This article outlines the benefits of Acceptance and Commitment Therapy (ACT) in the realm of sport and how it can contribute to the improvement of psychological skills. During competitions, athletes often encounter a range of thoughts, feelings, or sensations that may negatively impact their performance.
ACT focuses on guiding athletes to live by their core values and commit to behaviors that align with these values, all while acknowledging and accepting difficult thoughts, feelings, and sensations. By employing ACT, athletes can cultivate psychological flexibility, a key aspect of the therapy, through a framework known as the "hexaflex" consisting of six essential components.
The Six Key Components of ACT:
Cognitive Defusion: This component encourages athletes to detach from their thoughts by utilizing metaphors or techniques that prevent them from getting entangled or fused with them. An example is viewing thoughts as passing clouds in the sky, allowing them to come and go without becoming attached. This approach is particularly useful when athletes find themselves fixating on negative thoughts after, for instance, a disputed line call in tennis. By defusing from these thoughts, athletes can regain focus and perform at a higher level for the remainder of the match.
Acceptance: ACT emphasizes accepting one's inner experiences, including painful thoughts, emotions, and sensations, instead of trying to eliminate or suppress them. Attempting to "get rid" of these experiences often leads to behaviors that ultimately move athletes away from their core values in the long run. By accepting these internal experiences as a natural part of life, athletes can make room for them while still pursuing their values.
Contact with the Present Moment: Being fully present and engaged in the current moment is crucial in ACT. This component encourages athletes to develop mindfulness skills, enabling them to focus on the task at hand and avoid being caught up in past regrets or future anxieties.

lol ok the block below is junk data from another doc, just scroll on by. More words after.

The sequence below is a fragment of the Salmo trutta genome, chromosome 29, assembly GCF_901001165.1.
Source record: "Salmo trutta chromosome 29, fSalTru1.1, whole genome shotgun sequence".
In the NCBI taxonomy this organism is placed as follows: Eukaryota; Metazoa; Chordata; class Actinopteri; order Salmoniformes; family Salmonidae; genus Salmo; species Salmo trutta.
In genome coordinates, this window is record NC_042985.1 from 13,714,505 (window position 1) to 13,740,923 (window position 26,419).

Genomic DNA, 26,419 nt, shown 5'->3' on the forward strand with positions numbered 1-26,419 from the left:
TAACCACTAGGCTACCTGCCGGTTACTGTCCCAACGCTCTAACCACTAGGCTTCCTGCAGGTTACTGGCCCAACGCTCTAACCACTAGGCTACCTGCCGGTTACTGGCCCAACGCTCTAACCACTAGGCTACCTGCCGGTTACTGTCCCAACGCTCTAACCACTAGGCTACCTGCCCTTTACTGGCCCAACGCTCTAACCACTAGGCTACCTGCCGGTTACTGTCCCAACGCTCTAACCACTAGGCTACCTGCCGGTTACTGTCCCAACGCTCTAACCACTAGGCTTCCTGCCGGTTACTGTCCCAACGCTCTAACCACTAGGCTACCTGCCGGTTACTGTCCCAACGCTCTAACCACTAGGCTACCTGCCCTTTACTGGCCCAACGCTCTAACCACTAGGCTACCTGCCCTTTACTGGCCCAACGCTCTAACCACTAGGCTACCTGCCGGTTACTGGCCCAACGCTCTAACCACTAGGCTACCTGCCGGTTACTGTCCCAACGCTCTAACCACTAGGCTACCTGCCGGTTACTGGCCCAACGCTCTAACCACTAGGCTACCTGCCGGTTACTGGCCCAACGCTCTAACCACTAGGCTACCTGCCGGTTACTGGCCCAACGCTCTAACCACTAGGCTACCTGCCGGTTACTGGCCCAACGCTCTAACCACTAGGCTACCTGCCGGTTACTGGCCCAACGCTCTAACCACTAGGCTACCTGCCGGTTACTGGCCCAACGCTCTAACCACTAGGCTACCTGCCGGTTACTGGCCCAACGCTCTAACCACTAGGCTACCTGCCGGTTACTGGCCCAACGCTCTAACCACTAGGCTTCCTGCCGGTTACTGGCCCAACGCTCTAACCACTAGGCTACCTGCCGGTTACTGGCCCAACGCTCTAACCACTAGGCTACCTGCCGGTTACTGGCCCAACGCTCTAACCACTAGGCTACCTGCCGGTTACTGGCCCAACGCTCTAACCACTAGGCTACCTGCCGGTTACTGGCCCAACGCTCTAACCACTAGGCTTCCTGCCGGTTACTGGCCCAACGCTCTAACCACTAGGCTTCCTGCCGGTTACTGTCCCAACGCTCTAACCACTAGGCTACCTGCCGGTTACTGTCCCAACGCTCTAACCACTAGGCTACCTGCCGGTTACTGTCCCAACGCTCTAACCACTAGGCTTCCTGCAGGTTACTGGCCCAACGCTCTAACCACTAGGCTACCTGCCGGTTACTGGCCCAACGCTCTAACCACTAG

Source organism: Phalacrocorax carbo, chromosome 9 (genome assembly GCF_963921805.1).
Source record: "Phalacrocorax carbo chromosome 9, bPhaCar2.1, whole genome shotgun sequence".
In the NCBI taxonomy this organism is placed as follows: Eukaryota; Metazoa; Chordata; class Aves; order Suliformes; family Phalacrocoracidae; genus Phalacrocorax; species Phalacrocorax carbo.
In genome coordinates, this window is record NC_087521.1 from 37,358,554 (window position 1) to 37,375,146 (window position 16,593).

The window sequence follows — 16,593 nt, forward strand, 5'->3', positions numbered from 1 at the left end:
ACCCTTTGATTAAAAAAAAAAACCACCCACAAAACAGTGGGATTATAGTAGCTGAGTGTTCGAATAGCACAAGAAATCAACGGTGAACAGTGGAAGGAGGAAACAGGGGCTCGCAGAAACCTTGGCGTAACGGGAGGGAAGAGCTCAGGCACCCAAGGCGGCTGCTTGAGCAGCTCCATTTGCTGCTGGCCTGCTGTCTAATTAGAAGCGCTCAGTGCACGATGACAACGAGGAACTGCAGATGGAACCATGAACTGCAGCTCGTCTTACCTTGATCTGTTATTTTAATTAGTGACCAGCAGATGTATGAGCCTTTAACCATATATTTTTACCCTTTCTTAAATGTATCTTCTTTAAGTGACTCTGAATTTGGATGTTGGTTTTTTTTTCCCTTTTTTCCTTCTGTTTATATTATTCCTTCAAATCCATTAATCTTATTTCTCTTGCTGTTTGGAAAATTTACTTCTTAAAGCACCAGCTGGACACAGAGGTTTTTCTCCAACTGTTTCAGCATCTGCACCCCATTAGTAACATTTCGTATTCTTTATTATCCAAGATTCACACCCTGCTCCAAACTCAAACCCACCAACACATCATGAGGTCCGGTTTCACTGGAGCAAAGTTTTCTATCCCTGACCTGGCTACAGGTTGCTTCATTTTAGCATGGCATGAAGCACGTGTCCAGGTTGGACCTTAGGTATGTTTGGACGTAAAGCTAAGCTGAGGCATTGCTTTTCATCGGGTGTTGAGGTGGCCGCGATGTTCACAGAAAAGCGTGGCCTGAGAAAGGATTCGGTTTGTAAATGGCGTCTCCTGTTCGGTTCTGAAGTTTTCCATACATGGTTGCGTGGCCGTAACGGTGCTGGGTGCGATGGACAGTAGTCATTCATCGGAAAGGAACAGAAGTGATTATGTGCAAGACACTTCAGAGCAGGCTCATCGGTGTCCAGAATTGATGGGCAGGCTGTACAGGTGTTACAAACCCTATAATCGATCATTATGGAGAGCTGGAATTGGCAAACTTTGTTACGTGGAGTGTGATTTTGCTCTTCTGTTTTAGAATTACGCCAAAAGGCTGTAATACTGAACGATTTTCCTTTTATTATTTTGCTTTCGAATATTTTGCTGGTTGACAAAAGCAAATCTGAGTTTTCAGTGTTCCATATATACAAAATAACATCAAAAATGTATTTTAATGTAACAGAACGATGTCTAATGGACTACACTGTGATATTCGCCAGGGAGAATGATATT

The Observing Self: ACT emphasizes the ability to observe and notice one's thoughts and emotions without becoming overly identified with them. By cultivating this observing self, athletes can create distance and objectivity, reducing the influence of negative thoughts or emotions on their performance.
Values: ACT places great importance on clarifying and living according to one's core values. Athletes are encouraged to reflect on what truly matters to them and use those values as a guide for their actions and decisions.
Committed Action: This component emphasizes taking purposeful action aligned with one's values, even in the face of difficult thoughts or emotions. It involves making a conscious choice to move toward meaningful goals and engage in behaviors that support those goals.
A simple equation to follow is: Present Moment Attention + Helpful Committed Action = Mental Toughness.
ACT utilizes metaphors as tools to facilitate understanding and create mental space, preventing athletes from becoming hooked on thoughts or fused with emotions. For instance, regarding thoughts as passing clouds helps athletes detach from negative thoughts and maintain focus on their performance.
Your Mind Is Not Your Friend Or Your Enemy: